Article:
I am cross-appointed in the departments of Archaeology, Anthropology and Geography and can supervise or co-supervise MA and PhD students in any of them. I also co-supervise students in other universities, in Canada and abroad, if I am strongly interested in their research. If you want to work with me, either at Memorial or elsewhere, on any topic close to my research interests (past or ongoing) or in a topic I have not listed but you think I might be of help, feel free to contact me and lets discuss opportunities. I sometime can offer funding opportunities to study at MUN. Check out what current opportunities I have for interested MA and PhD students

Ongoing (at Memorial)

  • Gourlay, Sarah (MA) Project title TBD
  • McMillan, Alessandra (MA) Project title TBD (co-supervised with Dr. Barry Gaulton)
  • Peralta Ruiz, Nadia (MA) Project title: Countermonumentality and memory: The case of the Glorieta de Colón monument in Mexico City. (co-supervised with Dr. Oscar Moro-Abadia)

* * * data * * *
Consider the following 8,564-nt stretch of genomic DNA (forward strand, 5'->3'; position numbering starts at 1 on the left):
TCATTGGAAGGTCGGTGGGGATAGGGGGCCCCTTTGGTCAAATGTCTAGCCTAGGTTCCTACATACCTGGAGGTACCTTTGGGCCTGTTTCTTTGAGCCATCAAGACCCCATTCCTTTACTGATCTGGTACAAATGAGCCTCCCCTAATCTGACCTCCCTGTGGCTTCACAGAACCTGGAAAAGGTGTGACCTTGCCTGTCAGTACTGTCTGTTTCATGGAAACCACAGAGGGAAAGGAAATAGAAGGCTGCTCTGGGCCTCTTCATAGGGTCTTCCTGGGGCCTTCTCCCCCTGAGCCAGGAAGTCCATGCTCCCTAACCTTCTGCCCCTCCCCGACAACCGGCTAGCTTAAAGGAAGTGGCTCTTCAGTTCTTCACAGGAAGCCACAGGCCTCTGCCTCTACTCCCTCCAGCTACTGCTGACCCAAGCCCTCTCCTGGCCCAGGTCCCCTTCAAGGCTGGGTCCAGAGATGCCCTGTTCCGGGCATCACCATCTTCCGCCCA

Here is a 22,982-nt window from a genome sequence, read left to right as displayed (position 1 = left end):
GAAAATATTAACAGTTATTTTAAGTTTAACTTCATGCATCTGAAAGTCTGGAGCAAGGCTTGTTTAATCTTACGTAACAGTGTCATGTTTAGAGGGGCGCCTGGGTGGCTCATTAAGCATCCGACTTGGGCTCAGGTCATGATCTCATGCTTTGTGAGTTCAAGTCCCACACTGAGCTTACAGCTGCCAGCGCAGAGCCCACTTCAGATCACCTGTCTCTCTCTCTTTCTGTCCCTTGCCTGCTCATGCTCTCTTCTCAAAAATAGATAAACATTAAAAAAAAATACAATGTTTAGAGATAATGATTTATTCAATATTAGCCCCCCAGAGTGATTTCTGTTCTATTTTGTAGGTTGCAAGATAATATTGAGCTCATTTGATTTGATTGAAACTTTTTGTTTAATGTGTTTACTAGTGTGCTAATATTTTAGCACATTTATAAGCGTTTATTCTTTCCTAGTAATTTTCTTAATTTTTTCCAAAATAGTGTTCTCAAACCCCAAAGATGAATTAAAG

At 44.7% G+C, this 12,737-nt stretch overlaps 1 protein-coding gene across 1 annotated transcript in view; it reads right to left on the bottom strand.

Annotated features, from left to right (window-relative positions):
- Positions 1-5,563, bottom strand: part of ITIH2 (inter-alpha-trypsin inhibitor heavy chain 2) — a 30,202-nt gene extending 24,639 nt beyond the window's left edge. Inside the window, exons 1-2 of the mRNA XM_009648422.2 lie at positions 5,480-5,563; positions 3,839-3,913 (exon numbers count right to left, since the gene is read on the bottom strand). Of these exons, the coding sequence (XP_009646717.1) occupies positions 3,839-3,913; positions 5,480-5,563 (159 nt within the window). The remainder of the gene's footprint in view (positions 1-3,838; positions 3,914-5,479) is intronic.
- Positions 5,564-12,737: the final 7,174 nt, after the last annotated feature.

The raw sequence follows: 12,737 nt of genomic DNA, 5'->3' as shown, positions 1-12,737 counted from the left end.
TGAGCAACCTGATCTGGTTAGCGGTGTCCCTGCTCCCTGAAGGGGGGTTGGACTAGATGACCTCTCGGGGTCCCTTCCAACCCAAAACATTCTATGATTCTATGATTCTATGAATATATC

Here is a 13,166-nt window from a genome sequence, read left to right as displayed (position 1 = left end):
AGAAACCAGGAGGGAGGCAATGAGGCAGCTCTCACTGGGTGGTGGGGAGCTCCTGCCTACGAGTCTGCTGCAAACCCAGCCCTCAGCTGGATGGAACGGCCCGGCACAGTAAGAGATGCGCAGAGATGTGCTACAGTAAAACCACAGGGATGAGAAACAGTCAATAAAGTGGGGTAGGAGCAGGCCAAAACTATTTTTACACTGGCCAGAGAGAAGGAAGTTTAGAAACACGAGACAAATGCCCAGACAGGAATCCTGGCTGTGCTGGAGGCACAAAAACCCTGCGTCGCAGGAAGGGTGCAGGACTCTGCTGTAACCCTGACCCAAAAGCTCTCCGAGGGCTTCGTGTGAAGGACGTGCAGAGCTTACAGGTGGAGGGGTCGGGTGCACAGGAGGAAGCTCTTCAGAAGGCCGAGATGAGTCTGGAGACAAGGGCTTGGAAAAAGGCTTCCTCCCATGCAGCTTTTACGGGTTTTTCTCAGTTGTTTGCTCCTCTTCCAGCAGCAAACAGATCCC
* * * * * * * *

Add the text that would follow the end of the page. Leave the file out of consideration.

• McNaughton, Gillian (MA) Project title Innu Fisheries Into the Future. (co-supervised with Dr. Julia Christensen). Geography, Memorial University
  • Adjemian-Baskerville, Maro (PhD) Project title: The Entangled Territorialities of Atikamekw Nehirowisiw Protected Area Creation: Indigenous Self-determination Through Conservation?
    (co-supervised with Dr. Arn Keeling). Geography, Memorial University.
  • Gomez, Sandra (PhD) Project title: The Intellectual Property of the Mola:
    Negotiating Gunadules' world-making practices in legal settings. (co-supervised with Dr. Robin Whitaker) Anthropology, Memorial University.

Completed (at Memorial)

  • Osmond, Jazpyn (MA 2020) When You Can’t Unearth the Covered Up: Archaeology and the Memorialization of Mount Cashel Orphanage (co-supervised with Dr. Oscar Moro Abadía) Archaeology, Memorial University.
  • Schoot, Ignace (MA 2019) Opening up containment: making space in Newfoundland salmonid aquaculture. (co-supervised with Dr. Charles Mather). Geography, Memorial University.
  • Poirier, Claire (PhD 2018) Hunting Buffalo Under the Ground: Encounters in Heritage Management. Archaeology, Memorial University.
  • Stuart, Alyse (MA 2017) Frack'turing Canadian settler narratives: the Elsipogtog shale gas protests and indigenous women's resistance. (co-supervised with Dr. Carol-Lynne D’Arcangelis) Gender Studies, Memorial University.
  • Tytelman, Carolina (PhD 2016) Place and forest co-management in Nitassinan/Labrador. Anthropology, Memorial University.
  • Castro, Damián (PhD 2015) Meating the social: sharing atiku-euiash in Sheshatshiu, Labrador. Anthropology, Memorial University.
Recent Publications